Moody's said Wednesday that China granting two more provinces greater autonomy in bond issuances marked an important step forward in the country's management of local government debt.
The Ministry of Finance extended its pilot program for local government bond markets to Jiangsu and Shandong provinces on July 4, increasing the number of participants to six.
The six provinces and municipalities now have more freedom to market their own bonds as well as issue them in their own name -- practices other local governments may not carry out.
Under current law, local governments can only borrow in the form of financing vehicles, but these shell vehicles can only obtain loans by offering high yields, as they often have no assets or stable profits.
"The momentum is building towards China's central government granting local governments the ability to borrow directly, which could ultimately lead to greater transparency and more refined fiscal policies for these entities," Moody's said in an announcement.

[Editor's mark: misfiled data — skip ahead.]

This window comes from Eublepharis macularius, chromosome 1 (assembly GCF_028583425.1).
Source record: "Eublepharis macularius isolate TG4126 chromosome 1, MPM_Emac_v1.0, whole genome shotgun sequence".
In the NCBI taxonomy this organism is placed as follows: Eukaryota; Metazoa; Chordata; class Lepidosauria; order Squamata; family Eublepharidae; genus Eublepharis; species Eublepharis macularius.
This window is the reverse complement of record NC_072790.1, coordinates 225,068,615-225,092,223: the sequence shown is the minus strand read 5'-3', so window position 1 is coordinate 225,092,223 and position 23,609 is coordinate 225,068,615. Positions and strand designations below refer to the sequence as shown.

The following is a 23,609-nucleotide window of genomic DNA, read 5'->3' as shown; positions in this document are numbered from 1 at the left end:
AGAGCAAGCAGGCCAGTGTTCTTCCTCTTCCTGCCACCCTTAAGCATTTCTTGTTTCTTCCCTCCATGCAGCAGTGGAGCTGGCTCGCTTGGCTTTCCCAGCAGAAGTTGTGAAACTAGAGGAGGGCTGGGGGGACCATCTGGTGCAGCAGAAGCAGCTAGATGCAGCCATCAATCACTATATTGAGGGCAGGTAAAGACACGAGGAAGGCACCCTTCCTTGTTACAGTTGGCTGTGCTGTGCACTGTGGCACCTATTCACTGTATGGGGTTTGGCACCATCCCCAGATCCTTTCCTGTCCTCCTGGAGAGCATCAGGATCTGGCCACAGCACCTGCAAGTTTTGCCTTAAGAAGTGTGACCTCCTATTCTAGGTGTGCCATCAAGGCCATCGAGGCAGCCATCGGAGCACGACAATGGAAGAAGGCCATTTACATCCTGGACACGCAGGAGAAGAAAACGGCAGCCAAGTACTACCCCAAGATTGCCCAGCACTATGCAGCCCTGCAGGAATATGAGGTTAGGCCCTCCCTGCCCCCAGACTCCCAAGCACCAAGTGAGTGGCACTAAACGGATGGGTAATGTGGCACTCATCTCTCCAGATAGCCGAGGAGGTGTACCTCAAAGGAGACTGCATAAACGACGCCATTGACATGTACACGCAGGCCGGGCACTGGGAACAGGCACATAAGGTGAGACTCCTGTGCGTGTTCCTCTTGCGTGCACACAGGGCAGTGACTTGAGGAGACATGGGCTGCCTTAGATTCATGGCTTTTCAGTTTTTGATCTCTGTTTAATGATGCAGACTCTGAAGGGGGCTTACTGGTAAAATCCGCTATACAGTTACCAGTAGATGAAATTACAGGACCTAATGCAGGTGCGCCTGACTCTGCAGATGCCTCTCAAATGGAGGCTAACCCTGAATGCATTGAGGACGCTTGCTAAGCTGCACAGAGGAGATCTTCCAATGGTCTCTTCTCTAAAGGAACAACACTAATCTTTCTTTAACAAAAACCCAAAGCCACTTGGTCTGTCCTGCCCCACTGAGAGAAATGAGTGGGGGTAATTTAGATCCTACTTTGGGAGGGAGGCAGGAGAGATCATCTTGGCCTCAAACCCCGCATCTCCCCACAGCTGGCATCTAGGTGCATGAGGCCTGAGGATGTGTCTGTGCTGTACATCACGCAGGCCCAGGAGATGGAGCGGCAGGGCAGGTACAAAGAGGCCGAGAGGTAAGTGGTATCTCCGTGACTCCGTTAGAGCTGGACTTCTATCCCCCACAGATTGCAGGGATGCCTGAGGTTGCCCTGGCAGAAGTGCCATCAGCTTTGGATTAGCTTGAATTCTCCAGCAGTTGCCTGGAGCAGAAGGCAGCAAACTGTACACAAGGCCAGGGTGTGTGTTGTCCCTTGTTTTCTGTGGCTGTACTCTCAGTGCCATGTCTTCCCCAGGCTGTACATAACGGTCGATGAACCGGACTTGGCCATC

The rating agency said it believes a direct form of borrowing would enhance the central government's ability to monitor and regulate the debts of local governments.
Local government debt surged during the investment and construction binge that came amid a stimulus that was launched to buffer China against the global financial crisis in 2008.
As a huge proportion of debt-financed projects have not generated any cash flow since then, local government debt, which China's National Audit Office estimates at around 10 trillion yuan (1.63 trillion U.S. dollars), poses a threat to China's slowing economy.
Moody's said direct borrowing would also enhance local governments' accountability for their own investments and discourage them from engaging in irregular financing activities.